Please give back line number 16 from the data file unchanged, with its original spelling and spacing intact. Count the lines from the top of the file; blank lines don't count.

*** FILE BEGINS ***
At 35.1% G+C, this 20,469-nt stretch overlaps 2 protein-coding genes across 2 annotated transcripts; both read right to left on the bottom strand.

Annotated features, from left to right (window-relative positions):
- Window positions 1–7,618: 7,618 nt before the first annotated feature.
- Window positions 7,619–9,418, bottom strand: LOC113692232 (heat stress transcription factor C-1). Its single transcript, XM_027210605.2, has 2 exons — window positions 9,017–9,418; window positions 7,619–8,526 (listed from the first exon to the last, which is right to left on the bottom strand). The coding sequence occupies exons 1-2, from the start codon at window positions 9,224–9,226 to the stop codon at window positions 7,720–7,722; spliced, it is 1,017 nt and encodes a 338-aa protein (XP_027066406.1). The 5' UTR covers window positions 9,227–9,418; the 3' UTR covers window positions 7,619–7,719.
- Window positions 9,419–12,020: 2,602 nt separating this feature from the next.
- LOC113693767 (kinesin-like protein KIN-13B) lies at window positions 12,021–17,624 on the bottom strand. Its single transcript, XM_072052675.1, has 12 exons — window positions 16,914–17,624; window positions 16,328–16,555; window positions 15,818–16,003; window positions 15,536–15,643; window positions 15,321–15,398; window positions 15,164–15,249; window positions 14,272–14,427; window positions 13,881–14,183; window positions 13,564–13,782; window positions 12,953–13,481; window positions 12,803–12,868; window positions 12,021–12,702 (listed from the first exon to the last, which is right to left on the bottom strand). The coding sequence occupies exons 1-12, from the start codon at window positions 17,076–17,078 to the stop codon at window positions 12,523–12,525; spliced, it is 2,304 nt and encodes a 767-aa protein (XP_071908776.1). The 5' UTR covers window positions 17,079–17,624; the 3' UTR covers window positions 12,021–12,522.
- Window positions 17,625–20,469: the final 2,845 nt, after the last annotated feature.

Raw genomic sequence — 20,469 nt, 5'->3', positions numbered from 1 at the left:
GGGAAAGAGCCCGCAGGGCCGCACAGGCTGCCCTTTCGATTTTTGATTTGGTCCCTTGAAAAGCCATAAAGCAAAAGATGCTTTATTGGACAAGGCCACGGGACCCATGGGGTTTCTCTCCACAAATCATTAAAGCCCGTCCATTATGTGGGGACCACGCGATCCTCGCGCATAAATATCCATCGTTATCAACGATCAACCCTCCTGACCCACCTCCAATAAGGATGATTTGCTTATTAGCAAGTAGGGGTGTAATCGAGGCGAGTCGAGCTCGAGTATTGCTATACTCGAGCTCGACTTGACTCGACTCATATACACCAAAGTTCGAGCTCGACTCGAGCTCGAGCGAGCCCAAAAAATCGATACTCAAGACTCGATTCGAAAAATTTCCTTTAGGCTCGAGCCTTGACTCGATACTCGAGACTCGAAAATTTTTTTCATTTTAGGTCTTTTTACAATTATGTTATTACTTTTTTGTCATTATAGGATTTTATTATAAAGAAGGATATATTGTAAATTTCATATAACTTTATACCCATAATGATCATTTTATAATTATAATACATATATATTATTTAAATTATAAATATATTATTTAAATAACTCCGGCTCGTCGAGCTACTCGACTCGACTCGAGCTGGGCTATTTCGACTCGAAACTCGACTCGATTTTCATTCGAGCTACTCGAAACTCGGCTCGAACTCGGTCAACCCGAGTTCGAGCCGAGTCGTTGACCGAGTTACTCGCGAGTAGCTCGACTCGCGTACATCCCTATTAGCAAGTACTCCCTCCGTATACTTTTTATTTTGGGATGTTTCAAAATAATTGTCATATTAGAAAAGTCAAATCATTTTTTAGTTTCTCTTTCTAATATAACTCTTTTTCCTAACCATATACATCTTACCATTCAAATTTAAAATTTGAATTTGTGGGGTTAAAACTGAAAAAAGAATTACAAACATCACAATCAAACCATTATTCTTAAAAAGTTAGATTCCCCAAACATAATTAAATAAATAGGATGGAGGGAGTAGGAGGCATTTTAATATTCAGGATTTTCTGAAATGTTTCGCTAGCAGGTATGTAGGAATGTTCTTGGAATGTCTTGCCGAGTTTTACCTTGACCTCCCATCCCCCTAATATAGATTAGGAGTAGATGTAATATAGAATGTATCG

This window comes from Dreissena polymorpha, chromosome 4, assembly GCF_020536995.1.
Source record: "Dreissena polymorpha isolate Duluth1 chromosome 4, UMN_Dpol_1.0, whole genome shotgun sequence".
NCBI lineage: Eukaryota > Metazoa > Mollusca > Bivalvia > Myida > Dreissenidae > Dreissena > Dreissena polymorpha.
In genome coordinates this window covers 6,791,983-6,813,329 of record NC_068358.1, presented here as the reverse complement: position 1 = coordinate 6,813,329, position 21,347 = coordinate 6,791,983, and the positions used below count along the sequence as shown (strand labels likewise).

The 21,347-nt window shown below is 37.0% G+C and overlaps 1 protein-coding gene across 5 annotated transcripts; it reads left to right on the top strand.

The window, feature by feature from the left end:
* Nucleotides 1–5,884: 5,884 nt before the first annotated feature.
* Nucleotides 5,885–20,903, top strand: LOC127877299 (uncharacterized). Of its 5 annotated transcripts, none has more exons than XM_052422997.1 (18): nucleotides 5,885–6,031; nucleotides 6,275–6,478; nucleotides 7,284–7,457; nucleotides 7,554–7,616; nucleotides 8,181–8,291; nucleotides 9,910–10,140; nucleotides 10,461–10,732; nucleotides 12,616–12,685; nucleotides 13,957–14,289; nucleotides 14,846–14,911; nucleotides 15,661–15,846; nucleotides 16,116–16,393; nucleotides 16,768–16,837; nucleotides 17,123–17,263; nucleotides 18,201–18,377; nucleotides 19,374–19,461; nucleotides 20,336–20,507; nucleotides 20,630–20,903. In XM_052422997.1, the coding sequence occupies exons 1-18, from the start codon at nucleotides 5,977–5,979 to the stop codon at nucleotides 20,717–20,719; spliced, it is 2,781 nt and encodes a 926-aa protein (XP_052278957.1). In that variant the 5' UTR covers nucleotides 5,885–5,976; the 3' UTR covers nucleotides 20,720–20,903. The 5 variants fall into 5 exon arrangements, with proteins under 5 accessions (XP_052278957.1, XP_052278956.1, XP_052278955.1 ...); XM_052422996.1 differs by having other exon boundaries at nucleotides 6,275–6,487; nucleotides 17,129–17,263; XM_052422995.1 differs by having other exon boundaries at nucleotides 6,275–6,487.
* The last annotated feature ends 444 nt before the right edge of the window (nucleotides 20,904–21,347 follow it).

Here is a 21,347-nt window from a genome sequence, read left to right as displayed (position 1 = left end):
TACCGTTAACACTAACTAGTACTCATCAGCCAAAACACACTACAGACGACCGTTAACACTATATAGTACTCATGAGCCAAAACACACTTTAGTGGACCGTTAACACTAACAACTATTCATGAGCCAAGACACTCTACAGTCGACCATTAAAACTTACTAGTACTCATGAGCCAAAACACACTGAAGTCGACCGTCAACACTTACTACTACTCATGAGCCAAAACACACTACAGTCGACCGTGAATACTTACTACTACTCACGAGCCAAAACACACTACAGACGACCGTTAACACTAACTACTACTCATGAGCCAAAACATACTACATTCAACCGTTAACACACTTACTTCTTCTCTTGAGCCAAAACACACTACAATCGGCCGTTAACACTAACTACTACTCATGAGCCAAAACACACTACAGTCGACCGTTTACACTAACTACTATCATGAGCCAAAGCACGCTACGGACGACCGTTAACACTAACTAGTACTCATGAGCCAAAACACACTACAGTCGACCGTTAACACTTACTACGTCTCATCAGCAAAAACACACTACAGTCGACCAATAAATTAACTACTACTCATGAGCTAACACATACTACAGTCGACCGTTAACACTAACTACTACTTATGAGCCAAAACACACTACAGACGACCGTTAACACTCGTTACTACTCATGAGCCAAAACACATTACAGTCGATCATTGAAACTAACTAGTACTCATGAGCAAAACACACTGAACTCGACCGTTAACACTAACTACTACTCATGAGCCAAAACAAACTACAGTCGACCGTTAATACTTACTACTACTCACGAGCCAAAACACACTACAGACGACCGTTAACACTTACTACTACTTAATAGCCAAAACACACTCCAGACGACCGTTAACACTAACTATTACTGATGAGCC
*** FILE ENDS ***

* Nucleotides 1–5,884: 5,884 nt before the first annotated feature.